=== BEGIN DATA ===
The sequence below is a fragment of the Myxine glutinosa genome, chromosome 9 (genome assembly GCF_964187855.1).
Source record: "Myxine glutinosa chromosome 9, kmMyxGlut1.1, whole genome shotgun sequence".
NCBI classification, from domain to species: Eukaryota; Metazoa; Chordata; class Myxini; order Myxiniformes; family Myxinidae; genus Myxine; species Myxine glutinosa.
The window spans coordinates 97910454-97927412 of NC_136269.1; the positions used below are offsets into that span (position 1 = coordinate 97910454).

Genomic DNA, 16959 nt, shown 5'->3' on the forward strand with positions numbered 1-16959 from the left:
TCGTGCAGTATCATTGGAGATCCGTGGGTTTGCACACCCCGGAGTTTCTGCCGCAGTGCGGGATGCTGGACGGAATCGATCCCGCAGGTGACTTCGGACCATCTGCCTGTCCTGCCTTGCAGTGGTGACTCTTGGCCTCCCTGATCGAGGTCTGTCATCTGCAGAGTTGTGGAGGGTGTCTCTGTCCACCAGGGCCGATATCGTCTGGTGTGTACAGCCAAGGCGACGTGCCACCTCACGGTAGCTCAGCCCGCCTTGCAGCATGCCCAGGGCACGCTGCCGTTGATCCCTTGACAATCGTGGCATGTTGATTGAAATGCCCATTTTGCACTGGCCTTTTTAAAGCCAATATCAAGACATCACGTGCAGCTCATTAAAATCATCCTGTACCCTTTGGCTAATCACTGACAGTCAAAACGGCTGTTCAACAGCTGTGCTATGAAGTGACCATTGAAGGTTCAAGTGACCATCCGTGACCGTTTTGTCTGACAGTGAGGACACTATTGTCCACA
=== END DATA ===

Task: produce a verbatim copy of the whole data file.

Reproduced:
The sequence below is a fragment of the Myxine glutinosa genome, chromosome 9 (genome assembly GCF_964187855.1).
Source record: "Myxine glutinosa chromosome 9, kmMyxGlut1.1, whole genome shotgun sequence".
NCBI classification, from domain to species: Eukaryota; Metazoa; Chordata; class Myxini; order Myxiniformes; family Myxinidae; genus Myxine; species Myxine glutinosa.
The window spans coordinates 97910454-97927412 of NC_136269.1; the positions used below are offsets into that span (position 1 = coordinate 97910454).

Genomic DNA, 16959 nt, shown 5'->3' on the forward strand with positions numbered 1-16959 from the left:
TCGTGCAGTATCATTGGAGATCCGTGGGTTTGCACACCCCGGAGTTTCTGCCGCAGTGCGGGATGCTGGACGGAATCGATCCCGCAGGTGACTTCGGACCATCTGCCTGTCCTGCCTTGCAGTGGTGACTCTTGGCCTCCCTGATCGAGGTCTGTCATCTGCAGAGTTGTGGAGGGTGTCTCTGTCCACCAGGGCCGATATCGTCTGGTGTGTACAGCCAAGGCGACGTGCCACCTCACGGTAGCTCAGCCCGCCTTGCAGCATGCCCAGGGCACGCTGCCGTTGATCCCTTGACAATCGTGGCATGTTGATTGAAATGCCCATTTTGCACTGGCCTTTTTAAAGCCAATATCAAGACATCACGTGCAGCTCATTAAAATCATCCTGTACCCTTTGGCTAATCACTGACAGTCAAAACGGCTGTTCAACAGCTGTGCTATGAAGTGACCATTGAAGGTTCAAGTGACCATCCGTGACCGTTTTGTCTGACAGTGAGGACACTATTGTCCACA